We measured both courses in one day. The team went out for the golfing assessment of one of the courses while I sat in the maintenance building and worked out the yardages for the Hankins course and got the forms ready and printed for rating the next day. On day two, we rated Hankins and then played Craddock. That night I ran the yardage and got paperwork ready for Craddock, then rated it the next day, after which we hitched up our wagons and moseyed on home.

Along with the two courses overlaying each other on several holes, there were a few additional challenges. Course Rating bases obstacle factors on the measured distance from the center of the fairway to where trouble lies. This is difficult to measure when fairways are incredibly wide and the extreme rough (sagebrush, rocks and general unpleasantness) was sometimes over 150 yards away. Topography, stance and lie of the ball, is the main challenge of both courses.

Greens on both ends of the doublewide fairways brought new equations into play when rating Silvies Valley Ranch

The added factor of elevation of both courses being between 4,650 and 4,850 feet, meant for considerable up- or downhill holes, affecting many shot lengths. It is hard to believe that two courses that intertwine, sharing several fairways and greens, could be as different as they are.

The Process of Course Rating

Correct and accurate yardage is imperative to Course Rating. Once yardage is established, a team of Course Raters assess the golf course, one hole at a time, taking into account the landing zones, where the ball lands and rolls, for each of four players: the Scratch and Bogey player, and Male and Female.

All obstacles are then measured from the center of each landing zone. There is then a numerical evaluation of all obstacles. Generally, the nearer the obstacles are to the center of the landing zone, the higher the rating values. Here is a list the Course Raters need to take into consideration.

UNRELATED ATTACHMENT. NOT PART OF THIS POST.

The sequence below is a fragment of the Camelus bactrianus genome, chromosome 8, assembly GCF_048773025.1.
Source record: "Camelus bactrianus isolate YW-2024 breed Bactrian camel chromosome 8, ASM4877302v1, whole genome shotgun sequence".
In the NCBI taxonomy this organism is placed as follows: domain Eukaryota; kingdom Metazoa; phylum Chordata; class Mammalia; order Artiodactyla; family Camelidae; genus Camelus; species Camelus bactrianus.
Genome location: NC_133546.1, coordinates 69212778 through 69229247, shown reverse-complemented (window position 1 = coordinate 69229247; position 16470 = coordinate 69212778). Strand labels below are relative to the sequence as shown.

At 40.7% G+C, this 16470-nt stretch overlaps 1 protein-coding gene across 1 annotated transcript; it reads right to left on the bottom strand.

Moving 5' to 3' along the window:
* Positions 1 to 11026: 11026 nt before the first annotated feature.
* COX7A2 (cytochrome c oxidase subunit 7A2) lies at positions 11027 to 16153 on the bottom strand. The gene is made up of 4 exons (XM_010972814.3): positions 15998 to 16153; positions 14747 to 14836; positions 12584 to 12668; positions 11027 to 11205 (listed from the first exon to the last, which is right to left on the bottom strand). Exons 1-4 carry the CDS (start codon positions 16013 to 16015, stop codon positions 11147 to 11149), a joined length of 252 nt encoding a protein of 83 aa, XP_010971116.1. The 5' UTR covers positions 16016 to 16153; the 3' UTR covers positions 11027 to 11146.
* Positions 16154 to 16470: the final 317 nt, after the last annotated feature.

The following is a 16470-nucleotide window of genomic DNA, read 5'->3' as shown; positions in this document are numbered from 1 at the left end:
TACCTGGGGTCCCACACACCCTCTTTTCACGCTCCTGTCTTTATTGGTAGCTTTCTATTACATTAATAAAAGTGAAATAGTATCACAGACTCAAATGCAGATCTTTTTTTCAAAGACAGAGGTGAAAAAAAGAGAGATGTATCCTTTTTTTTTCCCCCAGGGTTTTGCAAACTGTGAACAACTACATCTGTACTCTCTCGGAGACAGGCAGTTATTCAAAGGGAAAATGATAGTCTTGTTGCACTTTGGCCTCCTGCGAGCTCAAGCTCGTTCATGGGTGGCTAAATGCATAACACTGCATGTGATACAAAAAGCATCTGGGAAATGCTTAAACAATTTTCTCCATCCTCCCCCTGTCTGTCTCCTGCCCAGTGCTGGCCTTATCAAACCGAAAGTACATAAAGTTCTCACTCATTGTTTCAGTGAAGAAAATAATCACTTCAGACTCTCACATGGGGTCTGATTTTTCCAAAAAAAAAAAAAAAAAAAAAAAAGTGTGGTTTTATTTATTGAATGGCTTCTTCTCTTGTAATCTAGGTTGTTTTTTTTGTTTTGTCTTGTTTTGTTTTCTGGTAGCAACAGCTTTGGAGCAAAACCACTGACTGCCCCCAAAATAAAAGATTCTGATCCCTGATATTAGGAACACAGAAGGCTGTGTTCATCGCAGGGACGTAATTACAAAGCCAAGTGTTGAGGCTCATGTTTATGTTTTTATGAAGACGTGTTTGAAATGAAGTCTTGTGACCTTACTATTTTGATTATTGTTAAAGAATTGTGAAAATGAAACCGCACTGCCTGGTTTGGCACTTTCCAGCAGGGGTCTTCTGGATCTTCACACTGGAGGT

• Topography: The impact of terrain on stance, lie and the player’s ability to hit the next shot.
  • Fairway: The evaluation of the difficulty of landing and keeping a ball in the fairway from tee to green.
  • Green Target: The probability of hitting and holding the green from a fairway landing zone or tee. The length of the shot as well as the size of the green determines these values.
  • Recovery and Rough: If a player misses the green or fairway landing zone, how difficult will it be to recover?
  • Bunkers: The measurement of the effect bunkers have on play based on their proximity to target areas and difficulty of recovery.
  • Out of Bounds/Extreme Rough: How near or far is OB from the center of the landing zone? If there is tall grass, how likely will the player be able to find and then play their ball?
  • Water Hazards: Look at how much the water will come into play based upon its proximity to landing zone or green. Is the water beside the fairway, a five-yard stream or a 100-yard pond that a player needs to carry?
  • Trees: Measure of how close trees are to play and how difficult it is for the player to recover from the trees.
  • Green Surface: A measurement of the actual difficulty of putting on a green. Stimpmeter speed, slope and contouring are all factors.
  • Psychological: The system automatically calculates this factor based on the cumulative effect of multiple obstacles and also gives an extra “bump” for the stresses of the first and last hole.

(For complete information, visit the Handicapping and Course Rating pages of the websites of your State or Regional Golf Association –,,, and

Gretchen Yoder is the manager of handicapping and course rating for the Oregon Golf Association and also serves on the USGA Course Rating Committee.